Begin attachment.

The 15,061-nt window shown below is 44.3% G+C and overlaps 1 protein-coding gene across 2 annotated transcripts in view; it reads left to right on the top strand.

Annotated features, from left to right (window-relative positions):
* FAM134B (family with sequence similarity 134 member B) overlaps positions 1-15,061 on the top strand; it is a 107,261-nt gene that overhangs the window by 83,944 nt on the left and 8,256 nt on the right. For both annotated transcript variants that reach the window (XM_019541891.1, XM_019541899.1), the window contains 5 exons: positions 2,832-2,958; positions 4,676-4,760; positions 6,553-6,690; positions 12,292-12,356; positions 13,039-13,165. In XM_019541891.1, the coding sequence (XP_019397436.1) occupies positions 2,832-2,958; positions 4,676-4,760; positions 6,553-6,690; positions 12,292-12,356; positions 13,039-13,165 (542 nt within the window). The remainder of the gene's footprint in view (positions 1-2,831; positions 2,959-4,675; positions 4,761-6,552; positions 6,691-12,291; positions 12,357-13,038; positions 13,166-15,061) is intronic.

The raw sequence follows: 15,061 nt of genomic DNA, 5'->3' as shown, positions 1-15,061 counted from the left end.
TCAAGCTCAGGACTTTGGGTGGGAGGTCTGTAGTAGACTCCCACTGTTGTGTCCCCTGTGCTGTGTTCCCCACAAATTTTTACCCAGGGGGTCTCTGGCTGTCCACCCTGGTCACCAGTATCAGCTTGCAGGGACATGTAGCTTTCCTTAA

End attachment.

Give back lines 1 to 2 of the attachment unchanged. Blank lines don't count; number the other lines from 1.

The 15,061-nt window shown below is 44.3% G+C and overlaps 1 protein-coding gene across 2 annotated transcripts in view; it reads left to right on the top strand.

Annotated features, from left to right (window-relative positions):